Author Notes: The ramp is a vegetable that needs to be treated like two dishes in one plant. I chop off the leaves just below the greenery and immediately saute them in a hot pan with a touch of olive oil. They puff like jade-green blimps, and they're a fantastic side dish for steak. The stems and bulbs have a different destiny... inside a mason jar. This easy pickling recipe is based on a brine I learned from Chef Cardoz of Tabla, and it's great when used to pickle anything from cauliflower to red onions. Although the ramps are terrific in savory cocktails, we usually chop them and throw them on sandwiches or in salads. - MissGinsu - MissGinsu
Food52 Review: Ramps make for terrific condiments, and it turns out, a terrific pickle. Here the sweet pickling liquid eases their feisty onion flavor and the spices hang in the back, there to support and nothing more. If you have a bunch of ramps and 10 minutes to spare, you can have a plentiful jar of ramp pickles at your fingertips. - A&M - A&M
Serves 1 quart jar
- 1 cup sugar
- 2 cups white wine vinegar
- 1 teaspoon yellow mustard seeds
- 1 teaspoon fennel seeds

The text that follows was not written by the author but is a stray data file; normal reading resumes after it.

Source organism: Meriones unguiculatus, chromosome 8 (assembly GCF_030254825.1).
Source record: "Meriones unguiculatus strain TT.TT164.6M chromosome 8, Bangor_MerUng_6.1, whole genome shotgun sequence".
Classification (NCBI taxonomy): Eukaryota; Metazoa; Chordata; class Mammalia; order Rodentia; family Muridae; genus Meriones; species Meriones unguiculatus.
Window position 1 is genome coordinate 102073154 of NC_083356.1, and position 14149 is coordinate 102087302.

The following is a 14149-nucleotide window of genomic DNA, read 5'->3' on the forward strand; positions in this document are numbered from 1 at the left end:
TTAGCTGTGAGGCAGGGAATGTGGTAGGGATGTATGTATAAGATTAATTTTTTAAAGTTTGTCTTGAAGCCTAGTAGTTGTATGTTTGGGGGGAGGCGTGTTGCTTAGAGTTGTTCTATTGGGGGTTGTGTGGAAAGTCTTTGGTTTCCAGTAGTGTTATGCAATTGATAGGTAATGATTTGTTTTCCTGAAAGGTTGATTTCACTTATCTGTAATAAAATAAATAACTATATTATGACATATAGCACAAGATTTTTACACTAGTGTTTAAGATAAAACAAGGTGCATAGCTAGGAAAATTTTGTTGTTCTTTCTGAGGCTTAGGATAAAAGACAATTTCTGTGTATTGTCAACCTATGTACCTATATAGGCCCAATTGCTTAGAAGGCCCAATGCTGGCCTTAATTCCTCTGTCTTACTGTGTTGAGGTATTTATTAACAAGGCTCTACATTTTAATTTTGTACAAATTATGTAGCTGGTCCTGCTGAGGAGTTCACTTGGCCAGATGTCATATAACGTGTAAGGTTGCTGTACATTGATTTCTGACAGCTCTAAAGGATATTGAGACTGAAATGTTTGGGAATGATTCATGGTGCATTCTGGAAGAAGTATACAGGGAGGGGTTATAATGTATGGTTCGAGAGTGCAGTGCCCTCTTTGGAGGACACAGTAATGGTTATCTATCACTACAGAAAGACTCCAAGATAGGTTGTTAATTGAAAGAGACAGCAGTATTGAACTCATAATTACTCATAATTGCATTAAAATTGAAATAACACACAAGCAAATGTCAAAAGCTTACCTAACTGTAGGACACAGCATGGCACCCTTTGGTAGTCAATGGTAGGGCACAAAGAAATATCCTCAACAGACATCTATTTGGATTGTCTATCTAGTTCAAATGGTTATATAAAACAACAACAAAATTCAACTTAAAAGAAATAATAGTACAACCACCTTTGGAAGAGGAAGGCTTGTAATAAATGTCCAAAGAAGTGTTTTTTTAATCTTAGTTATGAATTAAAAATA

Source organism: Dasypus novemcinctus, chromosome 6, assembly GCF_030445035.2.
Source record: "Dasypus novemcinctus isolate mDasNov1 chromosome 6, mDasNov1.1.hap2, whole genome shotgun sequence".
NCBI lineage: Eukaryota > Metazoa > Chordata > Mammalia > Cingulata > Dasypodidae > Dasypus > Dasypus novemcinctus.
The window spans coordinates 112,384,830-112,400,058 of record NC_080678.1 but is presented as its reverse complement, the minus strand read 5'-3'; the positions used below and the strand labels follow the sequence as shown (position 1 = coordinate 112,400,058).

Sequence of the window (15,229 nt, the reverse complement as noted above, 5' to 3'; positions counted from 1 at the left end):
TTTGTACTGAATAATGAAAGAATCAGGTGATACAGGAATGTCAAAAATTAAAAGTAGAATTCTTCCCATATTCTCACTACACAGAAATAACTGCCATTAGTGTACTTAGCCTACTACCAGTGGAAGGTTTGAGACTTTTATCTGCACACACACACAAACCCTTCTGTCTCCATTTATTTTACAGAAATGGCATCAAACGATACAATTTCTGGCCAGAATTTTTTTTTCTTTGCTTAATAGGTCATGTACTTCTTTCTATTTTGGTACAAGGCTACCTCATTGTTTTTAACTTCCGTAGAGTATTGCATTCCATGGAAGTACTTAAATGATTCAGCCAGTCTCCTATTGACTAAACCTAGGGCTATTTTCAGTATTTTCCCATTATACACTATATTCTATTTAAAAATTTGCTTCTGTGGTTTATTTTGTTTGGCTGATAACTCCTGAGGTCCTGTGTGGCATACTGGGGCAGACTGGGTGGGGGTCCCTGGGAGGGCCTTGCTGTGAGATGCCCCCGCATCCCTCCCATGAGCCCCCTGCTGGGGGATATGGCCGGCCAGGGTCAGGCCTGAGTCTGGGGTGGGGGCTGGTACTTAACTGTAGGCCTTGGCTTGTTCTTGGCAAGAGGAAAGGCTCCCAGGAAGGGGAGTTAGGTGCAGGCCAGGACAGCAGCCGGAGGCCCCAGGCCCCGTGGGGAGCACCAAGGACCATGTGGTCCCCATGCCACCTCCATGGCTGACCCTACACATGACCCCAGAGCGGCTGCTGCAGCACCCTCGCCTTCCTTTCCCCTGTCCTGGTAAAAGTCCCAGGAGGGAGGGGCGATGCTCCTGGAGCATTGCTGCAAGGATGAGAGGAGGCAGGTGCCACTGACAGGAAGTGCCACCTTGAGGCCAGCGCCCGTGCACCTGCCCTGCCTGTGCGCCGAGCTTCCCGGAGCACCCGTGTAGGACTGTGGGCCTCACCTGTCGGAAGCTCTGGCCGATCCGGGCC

- 2 teaspoons coriander seeds
- 1/2 teaspoon fenugreek seed
- 2 pieces dried red chili peppers
- 1/2 pound ramp bulbs (with stems)
- Wash the ramp bulbs very well, discarding any loose membrane around the bulb. Make sure the leaves and any root material is trimmed away.
- Mix sugar, vinegar, mustard, fennel, coriander, fenugreek, chilies and cloves in a suitably sized pot. Bring to a boil.
- Meanwhile, put the ramp bulbs into a clean, sanitized glass quart jar.
- When the brine comes to a boil, carefully pour it into the jar, covering the ramps. Leave at least 1 inch of space at the top of the jar, then cap tightly, allow to cool and refrigerate for three or more days.
- After three days, your ramps should be ready to enjoy on their own or as a condiment, but you can brine them for longer, and they'll keep (chilled) for months.
- Your Best Ramps Contest Finalist!